The Salida Ski Club was founded in the fall of 1937 with the intent of promoting winter sports in the Salida area. To that end, they formed an alliance with Denver & Rio Grande Western Railroad to organize a ski train.

At the time, the narrow gauge rails started across the river at the Denver & Rio Grande railyards and ran over Marshall Pass to Gunnison. Today, the beginning of this abandoned rail line is the Monarch Spur Trail.

The Ski Club’s plan was to work with D&RGW Railroad and set up a cheap train service that would take skiers from Salida to Marshall Pass. It was a perfect location. Skiers could unload and ski down the western side to the station of Shawano about 4 miles away, and an engine posted there would take skiers back up to the top of the pass.

That autumn, the U.S. Forest Service cleared out trees to make some nice runs come winter. In September, Frank Ashley, “Denver winter playground expert,” went up with some locals to inspect the course. He deemed it “perfect.”

A new position was created at D&RGW to manage ski trains. T.J. Flynn was appointed “Passenger Representative of Winter Sports.” In fact, T.J. was optimistic that at least one ski train could eventually be set up to run from Denver to Salida and then up to Marshall Pass.

A month prior to opening day, 40 skiers took the train up on their own and enjoyed some fresh powder. It was a jolly group according to the Salida Record: “Aboard the narrow gauge on the trip up the pass, the group sang songs, accompanied by Horace Frantz, Jr. on his accordion.”

With Salida humming in anticipation, the ski club chartered a train to Marshall Pass. Among events planned were skiing exhibitions and a special treat: included in the 75-cent round trip train fare was a free visit to the Salida Hot Springs Pool. The pool had recently been constructed with WPA (Works Progress Administration) money and was as yet unopened. Skiers could enjoy an après ski dip and make history at the same time, being the first to use the pool.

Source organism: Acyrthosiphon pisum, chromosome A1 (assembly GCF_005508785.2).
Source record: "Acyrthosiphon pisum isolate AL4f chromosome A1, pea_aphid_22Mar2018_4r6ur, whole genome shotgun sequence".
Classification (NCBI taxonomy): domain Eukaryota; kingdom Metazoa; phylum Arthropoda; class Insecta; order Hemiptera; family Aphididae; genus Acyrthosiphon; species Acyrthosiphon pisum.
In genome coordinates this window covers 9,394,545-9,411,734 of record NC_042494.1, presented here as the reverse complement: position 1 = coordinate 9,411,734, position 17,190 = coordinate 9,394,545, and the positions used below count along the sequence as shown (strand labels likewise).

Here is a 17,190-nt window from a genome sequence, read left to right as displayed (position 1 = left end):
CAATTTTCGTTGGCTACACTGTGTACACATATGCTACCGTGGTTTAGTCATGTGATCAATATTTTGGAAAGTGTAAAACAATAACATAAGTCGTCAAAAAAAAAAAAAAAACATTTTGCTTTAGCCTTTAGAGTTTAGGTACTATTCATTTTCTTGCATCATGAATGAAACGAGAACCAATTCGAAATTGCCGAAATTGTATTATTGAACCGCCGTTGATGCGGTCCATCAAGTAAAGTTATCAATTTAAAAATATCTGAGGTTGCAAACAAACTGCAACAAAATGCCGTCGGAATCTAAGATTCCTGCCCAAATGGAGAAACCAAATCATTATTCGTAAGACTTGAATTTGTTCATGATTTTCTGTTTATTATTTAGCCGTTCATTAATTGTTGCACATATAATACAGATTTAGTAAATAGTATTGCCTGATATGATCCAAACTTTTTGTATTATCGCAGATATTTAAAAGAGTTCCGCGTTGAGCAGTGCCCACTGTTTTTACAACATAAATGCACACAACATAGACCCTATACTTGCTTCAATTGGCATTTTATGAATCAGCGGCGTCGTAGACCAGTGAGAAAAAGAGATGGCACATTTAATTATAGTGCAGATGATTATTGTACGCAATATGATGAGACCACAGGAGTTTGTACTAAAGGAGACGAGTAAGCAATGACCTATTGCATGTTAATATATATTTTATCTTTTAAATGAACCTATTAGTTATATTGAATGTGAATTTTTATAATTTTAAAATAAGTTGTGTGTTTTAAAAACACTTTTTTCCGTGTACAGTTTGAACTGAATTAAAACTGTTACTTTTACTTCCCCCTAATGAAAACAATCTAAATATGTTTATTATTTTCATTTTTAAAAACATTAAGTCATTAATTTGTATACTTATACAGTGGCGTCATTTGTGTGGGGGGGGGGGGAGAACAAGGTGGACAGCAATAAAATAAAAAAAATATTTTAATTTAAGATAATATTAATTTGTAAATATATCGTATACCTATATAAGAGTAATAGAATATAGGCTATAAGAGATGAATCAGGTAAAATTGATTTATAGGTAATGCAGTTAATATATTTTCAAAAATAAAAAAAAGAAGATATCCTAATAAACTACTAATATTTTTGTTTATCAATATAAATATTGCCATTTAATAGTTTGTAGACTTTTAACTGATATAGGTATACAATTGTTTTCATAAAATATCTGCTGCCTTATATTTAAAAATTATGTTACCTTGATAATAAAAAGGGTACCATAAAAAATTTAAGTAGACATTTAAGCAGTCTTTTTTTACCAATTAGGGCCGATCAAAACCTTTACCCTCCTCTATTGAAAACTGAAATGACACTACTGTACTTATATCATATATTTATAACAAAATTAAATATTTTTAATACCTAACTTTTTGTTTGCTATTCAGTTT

The big day was not just for skiers; it was to be a day for everyone. The president of the Salida Ski Club made an announcement in the local paper: “You do not have to be a skier to enjoy yourself on this trip. There will be tables for those who wish to play bridge and as the special train will be heated, those who don’t ski can remain in the warm coaches and watch the others enjoy winter sports.”

Gunnison heard about the Salida ski train and made plans to send its own train to the pass, $2 for a round trip ticket. A group of Puebloans was also due to arrive.

At 9 a.m. Sunday, Feb. 13, the sold-out Denver & Rio Grande ski train special left Salida with more than 400 people onboard. A baggage car held all the skis and toboggans.

Once at the summit of Marshall Pass, skiers disembarked and descended down the side of the pass to the little station of Shawano. It had been designated as a ski clubhouse for the day. The Gunnison delegation of more than 150 skiers had arrived earlier that morning and enjoyed first tracks. And the Pueblo delegation offered up 122, making it the largest group ever assembled on the pass.